December 7th at 12:07 AM



It's never really been hard for me to come back home.  In the beginning, Christmas and spring breaks were difficult and sort of frustrating; I missed the freedom and I missed my social circles, and domestic life didn't seem that grand.  Freshman year was terrific that way: so many new possibilities, and I think I embraced those possibilities without losing too much of my old self.  Other kids in my dorm talked about losing connections with friends back home, but I never really felt that way.  Of course that first year of college was depressing in a lot of ways, I suppose, as intense growth-spurt periods always are, especially when there is a girl or two involved.  Waah, Waah, Waah.

This is phase three of my post-graduate year.  Now my brother and sister are getting closer to grownuphood, and dinner features the same ridiculous babble and bickering that I love so much, while we all enjoy the deluxe chili that I prepared, and I help Alyssa with her Geometry and Jeremy plays his stand up bass and Mom sips wine, Dad reads the paper and next door Erik sits at this computer and I walk into his house whenever I want, to watch cable and drink tea and smoke Winstons, because he is the friend of my youth and nothing changes between us, except that the snowpile of years underneath us keeps growing and growing.  We're up to more than eighteen these days.  Nothing's more nonlinear than a friendship like that.

Dad commutes one hour north to Boston on the train for scientific research.  Alyssa and Jeremy drive 45 minutes south across the Canal to Falmouth for high school.  Mom drives 90 minutes north-west to her doctor's office in Wellesley, where I have just begun working.  We all wake up at the same hour, fight over bathroom time, grab coffee and a muffin, scrape together lunch and part ways at precisely 7 AM.  And for the first time in a long time, my days are full to the brim with activities.  Mom and I leave before the sun rises and leave work after it sets.  Home waits far away from 7 to 7.

i  have my own desk at new england oncology and hematology, a bustling suite of rooms and pointsettas, five doctors a medical staff of fifteen and ten or so of us clerical folk, busy with the computers, the piles of files, the phone messaging, test scheduling, checking in and out, Help your self, Ryan, it's a fresh pot, but no I have to drop my kids off at school so i cant come in so early how about later or Monday afternoon, chemo and wheelchairs, kindness feigned or true He'll be With you in a moment, such a pleasant waiting room leather, Sports Illustrated, page him, help, package, answering service, blood work.  I stay constantly busy, multitasking.  time passes quickly: no slack job.  The simple pleasure of performing simple tasks that simply have to be done; this isn't accounting, it's the terminally ill, it's business that musty be done because we're talking about comfort.  Watching Mom in her element, moving around the office, respected, is fantastic.  She seems ten times more alive than at the dinner table, and I realize that These problems and people comprise the thoughts that consume all her waking hours.  there are regulars, elderly who come in every day at the same time for treatment, injections, routine.  What a cast of characters, the staff.  The sheer Will of the patients.  Then you realize that for the true nurses and doctors, medicine is never about cheating death and getting paid but about preserving love and making a living.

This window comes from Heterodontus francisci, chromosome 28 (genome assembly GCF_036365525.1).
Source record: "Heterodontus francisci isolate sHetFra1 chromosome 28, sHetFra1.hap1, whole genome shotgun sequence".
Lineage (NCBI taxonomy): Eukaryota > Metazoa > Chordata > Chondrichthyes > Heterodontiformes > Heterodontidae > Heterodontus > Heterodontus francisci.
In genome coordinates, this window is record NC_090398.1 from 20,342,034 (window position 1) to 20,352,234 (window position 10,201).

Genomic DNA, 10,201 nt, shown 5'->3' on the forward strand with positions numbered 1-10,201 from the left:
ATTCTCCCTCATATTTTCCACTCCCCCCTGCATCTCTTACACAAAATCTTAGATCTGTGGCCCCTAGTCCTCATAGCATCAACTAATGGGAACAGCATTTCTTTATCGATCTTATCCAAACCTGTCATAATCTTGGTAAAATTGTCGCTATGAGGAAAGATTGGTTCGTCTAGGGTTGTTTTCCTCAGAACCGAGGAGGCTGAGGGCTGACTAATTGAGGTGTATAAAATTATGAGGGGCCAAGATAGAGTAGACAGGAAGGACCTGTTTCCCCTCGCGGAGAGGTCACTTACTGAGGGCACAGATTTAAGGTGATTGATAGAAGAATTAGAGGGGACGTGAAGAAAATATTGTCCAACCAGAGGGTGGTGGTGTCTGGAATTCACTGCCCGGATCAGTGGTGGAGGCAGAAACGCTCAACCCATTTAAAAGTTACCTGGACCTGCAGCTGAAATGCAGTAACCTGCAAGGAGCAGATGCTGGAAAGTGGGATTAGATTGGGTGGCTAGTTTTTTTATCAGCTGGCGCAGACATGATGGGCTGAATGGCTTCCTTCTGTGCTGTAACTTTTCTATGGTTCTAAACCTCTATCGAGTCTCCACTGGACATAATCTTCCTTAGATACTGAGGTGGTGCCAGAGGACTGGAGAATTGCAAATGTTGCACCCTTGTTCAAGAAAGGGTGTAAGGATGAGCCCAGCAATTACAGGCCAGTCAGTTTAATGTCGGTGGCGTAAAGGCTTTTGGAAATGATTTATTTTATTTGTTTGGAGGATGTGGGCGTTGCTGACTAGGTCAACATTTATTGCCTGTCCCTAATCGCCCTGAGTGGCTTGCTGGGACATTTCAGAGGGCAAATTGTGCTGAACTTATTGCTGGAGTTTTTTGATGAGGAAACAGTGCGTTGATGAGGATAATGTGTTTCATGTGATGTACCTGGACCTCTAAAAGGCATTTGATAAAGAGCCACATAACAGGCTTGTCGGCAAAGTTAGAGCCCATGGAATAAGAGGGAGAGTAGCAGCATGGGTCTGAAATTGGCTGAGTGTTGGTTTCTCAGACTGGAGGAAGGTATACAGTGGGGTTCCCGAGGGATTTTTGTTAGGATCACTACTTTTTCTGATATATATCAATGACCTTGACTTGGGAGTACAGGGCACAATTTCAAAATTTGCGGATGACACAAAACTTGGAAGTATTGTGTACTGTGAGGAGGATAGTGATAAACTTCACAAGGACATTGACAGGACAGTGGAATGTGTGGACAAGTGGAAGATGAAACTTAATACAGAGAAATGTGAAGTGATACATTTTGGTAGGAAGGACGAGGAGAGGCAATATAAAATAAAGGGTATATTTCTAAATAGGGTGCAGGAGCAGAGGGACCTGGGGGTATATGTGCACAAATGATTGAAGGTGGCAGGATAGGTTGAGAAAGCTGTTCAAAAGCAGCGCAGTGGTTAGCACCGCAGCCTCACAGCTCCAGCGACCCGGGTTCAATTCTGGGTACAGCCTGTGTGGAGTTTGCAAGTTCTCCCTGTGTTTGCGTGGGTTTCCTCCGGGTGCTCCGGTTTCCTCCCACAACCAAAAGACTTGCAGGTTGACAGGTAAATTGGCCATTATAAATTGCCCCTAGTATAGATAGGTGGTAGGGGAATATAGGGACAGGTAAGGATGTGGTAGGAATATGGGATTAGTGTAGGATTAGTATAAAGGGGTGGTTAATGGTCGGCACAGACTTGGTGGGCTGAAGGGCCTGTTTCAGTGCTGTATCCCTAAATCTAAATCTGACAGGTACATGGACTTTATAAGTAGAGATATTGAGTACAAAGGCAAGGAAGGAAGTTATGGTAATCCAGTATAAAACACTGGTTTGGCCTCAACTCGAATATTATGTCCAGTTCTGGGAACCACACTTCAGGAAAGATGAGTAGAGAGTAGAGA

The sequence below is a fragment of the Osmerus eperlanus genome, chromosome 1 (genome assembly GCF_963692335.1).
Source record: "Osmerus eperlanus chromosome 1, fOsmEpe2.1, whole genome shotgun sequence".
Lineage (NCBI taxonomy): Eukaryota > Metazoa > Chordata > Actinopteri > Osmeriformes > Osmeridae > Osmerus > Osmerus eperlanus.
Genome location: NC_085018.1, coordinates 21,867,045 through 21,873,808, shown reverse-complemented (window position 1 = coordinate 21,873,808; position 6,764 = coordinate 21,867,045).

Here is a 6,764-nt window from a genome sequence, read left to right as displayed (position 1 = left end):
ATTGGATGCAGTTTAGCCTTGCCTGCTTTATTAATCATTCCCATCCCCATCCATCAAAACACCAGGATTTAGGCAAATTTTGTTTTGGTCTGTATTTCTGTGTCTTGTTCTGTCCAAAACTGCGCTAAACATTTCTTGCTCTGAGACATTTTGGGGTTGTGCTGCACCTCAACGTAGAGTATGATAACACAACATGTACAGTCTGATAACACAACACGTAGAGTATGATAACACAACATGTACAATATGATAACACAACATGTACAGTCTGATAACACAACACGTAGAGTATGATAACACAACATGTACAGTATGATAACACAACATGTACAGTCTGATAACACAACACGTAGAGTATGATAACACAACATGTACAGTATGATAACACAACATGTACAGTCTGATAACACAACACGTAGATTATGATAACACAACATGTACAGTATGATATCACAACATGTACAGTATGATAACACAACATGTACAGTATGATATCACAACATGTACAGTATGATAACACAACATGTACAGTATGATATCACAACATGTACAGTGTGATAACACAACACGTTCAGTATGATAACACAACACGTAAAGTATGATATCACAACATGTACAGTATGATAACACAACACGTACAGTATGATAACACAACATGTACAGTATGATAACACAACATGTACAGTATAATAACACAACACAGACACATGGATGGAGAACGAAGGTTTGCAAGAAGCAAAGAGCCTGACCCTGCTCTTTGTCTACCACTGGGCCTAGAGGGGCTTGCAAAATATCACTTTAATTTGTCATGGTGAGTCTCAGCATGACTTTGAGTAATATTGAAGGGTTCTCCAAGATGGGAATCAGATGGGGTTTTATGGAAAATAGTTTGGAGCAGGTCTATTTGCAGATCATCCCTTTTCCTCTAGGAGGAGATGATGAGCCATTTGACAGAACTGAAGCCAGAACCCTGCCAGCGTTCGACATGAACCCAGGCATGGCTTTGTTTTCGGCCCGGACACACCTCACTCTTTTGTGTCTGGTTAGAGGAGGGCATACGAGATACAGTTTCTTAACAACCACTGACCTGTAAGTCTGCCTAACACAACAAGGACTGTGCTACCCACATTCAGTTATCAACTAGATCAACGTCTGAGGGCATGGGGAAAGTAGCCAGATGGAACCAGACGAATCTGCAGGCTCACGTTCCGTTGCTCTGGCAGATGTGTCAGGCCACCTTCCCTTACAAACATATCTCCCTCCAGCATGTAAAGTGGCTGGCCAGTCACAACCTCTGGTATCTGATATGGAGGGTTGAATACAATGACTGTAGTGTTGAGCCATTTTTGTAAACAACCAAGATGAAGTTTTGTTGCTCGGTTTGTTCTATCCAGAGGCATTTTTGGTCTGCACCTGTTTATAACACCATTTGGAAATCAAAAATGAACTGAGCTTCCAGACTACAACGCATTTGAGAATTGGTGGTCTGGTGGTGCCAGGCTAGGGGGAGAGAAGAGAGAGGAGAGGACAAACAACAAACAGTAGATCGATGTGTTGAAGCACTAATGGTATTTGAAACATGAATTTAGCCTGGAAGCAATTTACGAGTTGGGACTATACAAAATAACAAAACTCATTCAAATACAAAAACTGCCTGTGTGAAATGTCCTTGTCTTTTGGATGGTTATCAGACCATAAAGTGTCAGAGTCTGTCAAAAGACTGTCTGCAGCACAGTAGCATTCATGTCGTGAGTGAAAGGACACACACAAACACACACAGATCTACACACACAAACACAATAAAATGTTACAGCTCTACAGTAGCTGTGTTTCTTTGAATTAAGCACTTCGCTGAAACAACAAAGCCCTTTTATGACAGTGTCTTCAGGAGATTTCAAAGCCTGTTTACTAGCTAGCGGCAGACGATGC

On Sunday all five of us were at home, decorating the house for Christmas.  Dad made French toast and bacon for breakfast.  I pulled boxes of ornaments and candles down from the attic.  Alyssa and Dad wrapped wreaths up with colored lights and hung them on the house.  Jeremy and I held an impromptu drum and guitar exploration session in the basement, and I closed my eyes but never noticed.  We put the advent wreath and Christmas placemats of the kitchen table.  There are candles in the windows now.  I have to figure out how to decorate the front door.  Alyssa and I had a slow motion fight.  I got an email from Kariann wishing me a good day at work tomorrow, with love.  And you fall asleep, staring at the National Geographic poster of the Milky Way you just tacked to the ceiling, listening to the new Luna album, trying to remember what the hell it's like to live without family.